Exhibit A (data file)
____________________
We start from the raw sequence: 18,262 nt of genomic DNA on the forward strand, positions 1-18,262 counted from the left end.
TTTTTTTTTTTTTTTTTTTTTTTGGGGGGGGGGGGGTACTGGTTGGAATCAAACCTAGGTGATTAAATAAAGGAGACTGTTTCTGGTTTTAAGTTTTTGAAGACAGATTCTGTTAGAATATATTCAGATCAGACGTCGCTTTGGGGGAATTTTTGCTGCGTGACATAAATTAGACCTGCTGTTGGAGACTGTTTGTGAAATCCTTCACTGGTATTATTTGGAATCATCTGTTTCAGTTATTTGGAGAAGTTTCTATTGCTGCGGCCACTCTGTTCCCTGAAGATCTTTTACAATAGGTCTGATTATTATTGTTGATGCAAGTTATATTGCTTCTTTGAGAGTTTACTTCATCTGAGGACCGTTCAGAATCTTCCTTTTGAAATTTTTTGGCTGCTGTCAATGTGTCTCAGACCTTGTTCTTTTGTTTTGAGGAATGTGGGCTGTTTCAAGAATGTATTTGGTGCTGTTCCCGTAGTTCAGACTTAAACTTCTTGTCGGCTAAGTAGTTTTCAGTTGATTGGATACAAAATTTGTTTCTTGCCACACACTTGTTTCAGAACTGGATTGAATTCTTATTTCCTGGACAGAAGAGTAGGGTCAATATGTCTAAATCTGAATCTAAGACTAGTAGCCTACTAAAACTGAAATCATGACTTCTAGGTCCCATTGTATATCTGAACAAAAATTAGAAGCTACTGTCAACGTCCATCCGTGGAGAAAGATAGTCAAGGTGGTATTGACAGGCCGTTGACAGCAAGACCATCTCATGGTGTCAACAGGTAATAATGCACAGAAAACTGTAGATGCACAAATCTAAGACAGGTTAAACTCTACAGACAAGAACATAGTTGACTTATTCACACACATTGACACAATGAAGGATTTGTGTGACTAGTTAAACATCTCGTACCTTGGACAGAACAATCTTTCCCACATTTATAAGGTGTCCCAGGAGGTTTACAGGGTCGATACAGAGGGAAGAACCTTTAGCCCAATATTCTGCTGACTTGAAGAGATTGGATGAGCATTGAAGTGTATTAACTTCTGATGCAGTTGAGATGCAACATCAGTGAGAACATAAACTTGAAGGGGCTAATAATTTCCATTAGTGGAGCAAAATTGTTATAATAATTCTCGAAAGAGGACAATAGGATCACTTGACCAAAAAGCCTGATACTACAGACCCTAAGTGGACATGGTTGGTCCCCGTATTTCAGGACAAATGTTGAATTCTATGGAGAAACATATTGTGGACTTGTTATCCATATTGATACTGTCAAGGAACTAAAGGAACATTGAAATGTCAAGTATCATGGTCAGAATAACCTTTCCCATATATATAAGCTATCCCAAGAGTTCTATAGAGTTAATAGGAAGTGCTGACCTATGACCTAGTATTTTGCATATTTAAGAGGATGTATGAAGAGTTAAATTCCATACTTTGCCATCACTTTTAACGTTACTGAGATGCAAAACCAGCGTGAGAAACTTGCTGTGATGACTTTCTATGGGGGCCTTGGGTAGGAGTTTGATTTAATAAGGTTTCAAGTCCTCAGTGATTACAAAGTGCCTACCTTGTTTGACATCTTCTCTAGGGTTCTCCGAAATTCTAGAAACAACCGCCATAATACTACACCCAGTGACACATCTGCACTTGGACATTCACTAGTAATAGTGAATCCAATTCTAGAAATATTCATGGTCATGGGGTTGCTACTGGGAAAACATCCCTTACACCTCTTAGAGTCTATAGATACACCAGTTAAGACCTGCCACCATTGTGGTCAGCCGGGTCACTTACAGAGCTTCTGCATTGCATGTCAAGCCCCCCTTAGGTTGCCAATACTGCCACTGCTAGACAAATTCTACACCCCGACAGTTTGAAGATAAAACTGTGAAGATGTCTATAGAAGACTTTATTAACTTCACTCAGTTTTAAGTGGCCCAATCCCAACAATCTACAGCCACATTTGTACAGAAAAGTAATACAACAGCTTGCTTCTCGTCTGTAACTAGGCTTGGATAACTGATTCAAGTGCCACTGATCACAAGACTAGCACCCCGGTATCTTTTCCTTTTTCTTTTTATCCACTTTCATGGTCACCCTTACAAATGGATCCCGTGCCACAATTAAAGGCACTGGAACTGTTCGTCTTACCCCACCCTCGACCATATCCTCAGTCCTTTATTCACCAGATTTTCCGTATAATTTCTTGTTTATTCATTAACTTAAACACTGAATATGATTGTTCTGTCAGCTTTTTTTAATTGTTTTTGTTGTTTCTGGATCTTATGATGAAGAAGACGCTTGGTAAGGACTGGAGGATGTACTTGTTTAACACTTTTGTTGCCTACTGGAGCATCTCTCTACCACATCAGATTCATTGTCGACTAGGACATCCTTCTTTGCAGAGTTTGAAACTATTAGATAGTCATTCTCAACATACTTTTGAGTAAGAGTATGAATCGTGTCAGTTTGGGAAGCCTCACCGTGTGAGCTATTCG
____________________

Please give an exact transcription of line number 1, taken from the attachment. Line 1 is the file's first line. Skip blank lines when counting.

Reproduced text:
We start from the raw sequence: 18,262 nt of genomic DNA on the forward strand, positions 1-18,262 counted from the left end.